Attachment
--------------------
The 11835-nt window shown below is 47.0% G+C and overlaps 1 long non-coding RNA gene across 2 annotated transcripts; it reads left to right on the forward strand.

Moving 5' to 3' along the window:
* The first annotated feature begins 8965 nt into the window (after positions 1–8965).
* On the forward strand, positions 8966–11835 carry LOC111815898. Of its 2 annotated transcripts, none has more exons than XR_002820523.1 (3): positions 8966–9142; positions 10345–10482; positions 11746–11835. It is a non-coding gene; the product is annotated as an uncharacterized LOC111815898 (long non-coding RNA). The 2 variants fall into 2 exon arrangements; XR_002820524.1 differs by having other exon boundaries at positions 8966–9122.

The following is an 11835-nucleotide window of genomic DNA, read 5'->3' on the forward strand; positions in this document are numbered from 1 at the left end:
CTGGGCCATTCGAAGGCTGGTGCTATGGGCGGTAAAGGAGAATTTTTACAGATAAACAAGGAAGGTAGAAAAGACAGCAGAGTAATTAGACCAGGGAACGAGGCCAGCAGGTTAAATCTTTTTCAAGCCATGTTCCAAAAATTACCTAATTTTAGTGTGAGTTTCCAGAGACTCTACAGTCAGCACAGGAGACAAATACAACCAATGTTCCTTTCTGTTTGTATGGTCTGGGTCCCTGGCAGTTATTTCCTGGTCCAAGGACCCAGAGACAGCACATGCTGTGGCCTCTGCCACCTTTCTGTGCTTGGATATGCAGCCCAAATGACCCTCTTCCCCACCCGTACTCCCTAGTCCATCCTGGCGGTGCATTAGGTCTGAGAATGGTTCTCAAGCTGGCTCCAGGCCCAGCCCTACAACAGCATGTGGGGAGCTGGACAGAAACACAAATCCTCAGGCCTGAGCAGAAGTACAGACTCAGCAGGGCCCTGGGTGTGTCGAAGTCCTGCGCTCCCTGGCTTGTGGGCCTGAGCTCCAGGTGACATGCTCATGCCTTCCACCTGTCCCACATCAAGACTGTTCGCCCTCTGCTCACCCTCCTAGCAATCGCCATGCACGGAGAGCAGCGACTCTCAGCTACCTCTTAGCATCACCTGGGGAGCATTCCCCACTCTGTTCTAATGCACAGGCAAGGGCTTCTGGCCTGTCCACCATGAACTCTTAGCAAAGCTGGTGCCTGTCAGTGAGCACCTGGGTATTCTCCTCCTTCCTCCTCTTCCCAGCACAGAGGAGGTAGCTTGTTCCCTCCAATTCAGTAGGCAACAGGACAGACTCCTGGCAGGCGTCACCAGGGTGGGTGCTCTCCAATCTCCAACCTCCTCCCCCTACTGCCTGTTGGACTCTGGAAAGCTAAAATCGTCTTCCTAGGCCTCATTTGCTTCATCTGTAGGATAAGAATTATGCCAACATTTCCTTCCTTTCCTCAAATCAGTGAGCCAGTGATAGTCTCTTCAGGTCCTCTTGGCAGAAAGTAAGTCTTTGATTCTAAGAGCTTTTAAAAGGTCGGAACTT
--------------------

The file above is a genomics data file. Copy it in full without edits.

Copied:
The 11835-nt window shown below is 47.0% G+C and overlaps 1 long non-coding RNA gene across 2 annotated transcripts; it reads left to right on the forward strand.

Moving 5' to 3' along the window:
* The first annotated feature begins 8965 nt into the window (after positions 1–8965).
* On the forward strand, positions 8966–11835 carry LOC111815898. Of its 2 annotated transcripts, none has more exons than XR_002820523.1 (3): positions 8966–9142; positions 10345–10482; positions 11746–11835. It is a non-coding gene; the product is annotated as an uncharacterized LOC111815898 (long non-coding RNA). The 2 variants fall into 2 exon arrangements; XR_002820524.1 differs by having other exon boundaries at positions 8966–9122.

The following is an 11835-nucleotide window of genomic DNA, read 5'->3' on the forward strand; positions in this document are numbered from 1 at the left end:
CTGGGCCATTCGAAGGCTGGTGCTATGGGCGGTAAAGGAGAATTTTTACAGATAAACAAGGAAGGTAGAAAAGACAGCAGAGTAATTAGACCAGGGAACGAGGCCAGCAGGTTAAATCTTTTTCAAGCCATGTTCCAAAAATTACCTAATTTTAGTGTGAGTTTCCAGAGACTCTACAGTCAGCACAGGAGACAAATACAACCAATGTTCCTTTCTGTTTGTATGGTCTGGGTCCCTGGCAGTTATTTCCTGGTCCAAGGACCCAGAGACAGCACATGCTGTGGCCTCTGCCACCTTTCTGTGCTTGGATATGCAGCCCAAATGACCCTCTTCCCCACCCGTACTCCCTAGTCCATCCTGGCGGTGCATTAGGTCTGAGAATGGTTCTCAAGCTGGCTCCAGGCCCAGCCCTACAACAGCATGTGGGGAGCTGGACAGAAACACAAATCCTCAGGCCTGAGCAGAAGTACAGACTCAGCAGGGCCCTGGGTGTGTCGAAGTCCTGCGCTCCCTGGCTTGTGGGCCTGAGCTCCAGGTGACATGCTCATGCCTTCCACCTGTCCCACATCAAGACTGTTCGCCCTCTGCTCACCCTCCTAGCAATCGCCATGCACGGAGAGCAGCGACTCTCAGCTACCTCTTAGCATCACCTGGGGAGCATTCCCCACTCTGTTCTAATGCACAGGCAAGGGCTTCTGGCCTGTCCACCATGAACTCTTAGCAAAGCTGGTGCCTGTCAGTGAGCACCTGGGTATTCTCCTCCTTCCTCCTCTTCCCAGCACAGAGGAGGTAGCTTGTTCCCTCCAATTCAGTAGGCAACAGGACAGACTCCTGGCAGGCGTCACCAGGGTGGGTGCTCTCCAATCTCCAACCTCCTCCCCCTACTGCCTGTTGGACTCTGGAAAGCTAAAATCGTCTTCCTAGGCCTCATTTGCTTCATCTGTAGGATAAGAATTATGCCAACATTTCCTTCCTTTCCTCAAATCAGTGAGCCAGTGATAGTCTCTTCAGGTCCTCTTGGCAGAAAGTAAGTCTTTGATTCTAAGAGCTTTTAAAAGGTCGGAACTT